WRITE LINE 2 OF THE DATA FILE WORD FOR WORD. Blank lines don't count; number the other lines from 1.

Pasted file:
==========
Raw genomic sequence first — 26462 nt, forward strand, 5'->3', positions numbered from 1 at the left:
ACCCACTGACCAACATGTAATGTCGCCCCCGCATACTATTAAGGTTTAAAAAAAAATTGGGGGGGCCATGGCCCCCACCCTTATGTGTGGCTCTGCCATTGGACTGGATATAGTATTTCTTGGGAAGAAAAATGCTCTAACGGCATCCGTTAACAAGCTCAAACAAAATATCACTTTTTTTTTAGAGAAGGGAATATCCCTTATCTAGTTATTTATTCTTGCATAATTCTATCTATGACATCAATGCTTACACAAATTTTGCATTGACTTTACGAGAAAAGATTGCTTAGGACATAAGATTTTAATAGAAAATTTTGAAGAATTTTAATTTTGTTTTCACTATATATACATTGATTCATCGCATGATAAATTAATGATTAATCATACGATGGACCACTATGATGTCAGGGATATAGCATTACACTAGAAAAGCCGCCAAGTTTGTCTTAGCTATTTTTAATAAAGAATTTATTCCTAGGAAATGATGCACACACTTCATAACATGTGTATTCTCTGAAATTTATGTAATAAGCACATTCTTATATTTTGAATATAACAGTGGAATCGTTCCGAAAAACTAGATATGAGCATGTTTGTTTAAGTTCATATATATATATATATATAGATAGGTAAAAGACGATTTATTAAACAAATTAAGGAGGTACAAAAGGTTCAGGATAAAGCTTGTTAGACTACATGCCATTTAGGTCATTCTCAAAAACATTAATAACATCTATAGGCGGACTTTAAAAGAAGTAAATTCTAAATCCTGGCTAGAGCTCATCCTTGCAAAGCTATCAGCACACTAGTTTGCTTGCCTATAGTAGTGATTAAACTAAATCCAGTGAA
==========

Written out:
ACCCACTGACCAACATGTAATGTCGCCCCCGCATACTATTAAGGTTTAAAAAAAAATTGGGGGGGCCATGGCCCCCACCCTTATGTGTGGCTCTGCCATTGGACTGGATATAGTATTTCTTGGGAAGAAAAATGCTCTAACGGCATCCGTTAACAAGCTCAAACAAAATATCACTTTTTTTTTAGAGAAGGGAATATCCCTTATCTAGTTATTTATTCTTGCATAATTCTATCTATGACATCAATGCTTACACAAATTTTGCATTGACTTTACGAGAAAAGATTGCTTAGGACATAAGATTTTAATAGAAAATTTTGAAGAATTTTAATTTTGTTTTCACTATATATACATTGATTCATCGCATGATAAATTAATGATTAATCATACGATGGACCACTATGATGTCAGGGATATAGCATTACACTAGAAAAGCCGCCAAGTTTGTCTTAGCTATTTTTAATAAAGAATTTATTCCTAGGAAATGATGCACACACTTCATAACATGTGTATTCTCTGAAATTTATGTAATAAGCACATTCTTATATTTTGAATATAACAGTGGAATCGTTCCGAAAAACTAGATATGAGCATGTTTGTTTAAGTTCATATATATATATATATATAGATAGGTAAAAGACGATTTATTAAACAAATTAAGGAGGTACAAAAGGTTCAGGATAAAGCTTGTTAGACTACATGCCATTTAGGTCATTCTCAAAAACATTAATAACATCTATAGGCGGACTTTAAAAGAAGTAAATTCTAAATCCTGGCTAGAGCTCATCCTTGCAAAGCTATCAGCACACTAGTTTGCTTGCCTATAGTAGTGATTAAACTAAATCCAGTGAA